Private school; officially owned by a non-religious Association but suspiciously full of Jesuits, priests from other orders (one of my teachers while I was there was a Filipense, there was also a Franciscan but he wasn’t one of my teachers) and nuns (from two different orders). Most students had lunch at home, about 20% at the school and a tiny minority (all boys) were boarders.
The ownership has to do with the history of the Spanish Republics: both of them forbid “people belonging to religious organizations” from teaching. In a country in which it was religious orders who first opened primary schools, and in which most of the educational centers of the time(s) were owned by religious orders, this was not a particularly bright idea - but one of the consequences is that many schools with names such as “St Francis Xavier”, “St Jeanne de Lestonnac” or “Don Bosco” are not, I repeat, not, in any way, owned by religious orders. Seriouslyyyyyy! They’re owned by Funds or Associations which share the school’s name. In this way, those schools which had already set up such a fund by the time the bans and expulsions of the Second Republic rolled by were able to stay open, although with less teachers.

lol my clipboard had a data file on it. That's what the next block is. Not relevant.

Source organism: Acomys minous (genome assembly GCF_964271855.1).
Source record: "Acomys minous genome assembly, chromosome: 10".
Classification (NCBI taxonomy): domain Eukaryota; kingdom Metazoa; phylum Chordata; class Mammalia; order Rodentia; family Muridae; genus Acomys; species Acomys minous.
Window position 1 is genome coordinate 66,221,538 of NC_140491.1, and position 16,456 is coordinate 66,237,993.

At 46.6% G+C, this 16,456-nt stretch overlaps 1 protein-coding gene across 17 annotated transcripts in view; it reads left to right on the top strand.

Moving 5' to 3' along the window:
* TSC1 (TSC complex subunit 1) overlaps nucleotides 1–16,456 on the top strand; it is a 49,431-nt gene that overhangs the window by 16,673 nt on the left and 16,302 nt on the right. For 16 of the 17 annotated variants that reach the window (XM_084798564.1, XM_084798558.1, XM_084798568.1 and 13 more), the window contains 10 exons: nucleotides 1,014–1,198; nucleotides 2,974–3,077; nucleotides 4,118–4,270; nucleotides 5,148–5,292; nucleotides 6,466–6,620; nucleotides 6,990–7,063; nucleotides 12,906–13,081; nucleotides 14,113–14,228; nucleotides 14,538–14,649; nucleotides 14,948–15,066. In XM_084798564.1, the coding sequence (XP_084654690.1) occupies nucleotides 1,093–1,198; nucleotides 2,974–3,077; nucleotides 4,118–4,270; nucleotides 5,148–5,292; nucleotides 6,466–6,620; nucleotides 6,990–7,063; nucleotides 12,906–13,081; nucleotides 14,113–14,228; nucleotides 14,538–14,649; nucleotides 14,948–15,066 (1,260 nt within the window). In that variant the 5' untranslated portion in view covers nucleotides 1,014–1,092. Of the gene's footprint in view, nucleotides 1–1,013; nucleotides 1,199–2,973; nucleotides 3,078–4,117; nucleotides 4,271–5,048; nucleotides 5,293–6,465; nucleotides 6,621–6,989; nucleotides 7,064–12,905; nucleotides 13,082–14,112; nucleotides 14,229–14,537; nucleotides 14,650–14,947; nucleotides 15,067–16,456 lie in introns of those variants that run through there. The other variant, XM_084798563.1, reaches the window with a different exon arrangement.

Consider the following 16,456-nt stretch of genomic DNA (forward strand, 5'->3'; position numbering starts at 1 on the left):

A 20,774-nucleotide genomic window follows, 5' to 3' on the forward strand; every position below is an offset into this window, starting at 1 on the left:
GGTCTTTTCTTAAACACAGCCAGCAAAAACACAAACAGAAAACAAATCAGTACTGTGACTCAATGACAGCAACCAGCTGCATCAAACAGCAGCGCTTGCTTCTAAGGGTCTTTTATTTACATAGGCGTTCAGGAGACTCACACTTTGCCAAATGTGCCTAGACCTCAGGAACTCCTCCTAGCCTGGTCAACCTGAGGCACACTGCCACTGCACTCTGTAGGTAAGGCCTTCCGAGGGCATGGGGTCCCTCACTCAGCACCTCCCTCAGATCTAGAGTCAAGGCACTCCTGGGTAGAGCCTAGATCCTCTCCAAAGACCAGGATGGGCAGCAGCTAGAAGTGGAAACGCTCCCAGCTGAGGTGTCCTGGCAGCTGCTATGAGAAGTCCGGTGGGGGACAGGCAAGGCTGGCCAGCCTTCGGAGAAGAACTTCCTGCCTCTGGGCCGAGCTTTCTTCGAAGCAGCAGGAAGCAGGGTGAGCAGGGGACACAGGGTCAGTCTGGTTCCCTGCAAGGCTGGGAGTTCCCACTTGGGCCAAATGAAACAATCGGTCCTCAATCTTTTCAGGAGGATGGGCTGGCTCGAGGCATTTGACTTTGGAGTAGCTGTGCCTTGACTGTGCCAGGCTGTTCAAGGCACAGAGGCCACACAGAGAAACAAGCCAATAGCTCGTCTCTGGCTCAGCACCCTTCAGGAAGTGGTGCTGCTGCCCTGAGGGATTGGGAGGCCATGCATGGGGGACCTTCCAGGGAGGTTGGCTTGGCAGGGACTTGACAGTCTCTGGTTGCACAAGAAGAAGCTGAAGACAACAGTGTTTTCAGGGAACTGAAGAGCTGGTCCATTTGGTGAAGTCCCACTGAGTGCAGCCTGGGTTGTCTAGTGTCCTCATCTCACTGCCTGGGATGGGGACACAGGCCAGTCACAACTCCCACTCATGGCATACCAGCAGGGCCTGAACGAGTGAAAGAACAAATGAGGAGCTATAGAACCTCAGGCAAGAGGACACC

The school was and is under the financing mode known as “concertado”: they receive funds from the government, thus they have to follow the general curriculum more closely than an independently-funded school (of which in Spain there are very few). They can add to the curriculum but not take anything away or reorganize what has to be taught in each year (except by teaching it earlier, and this only for some subjects such as foreign languages, they can’t do it for Math or Spanish).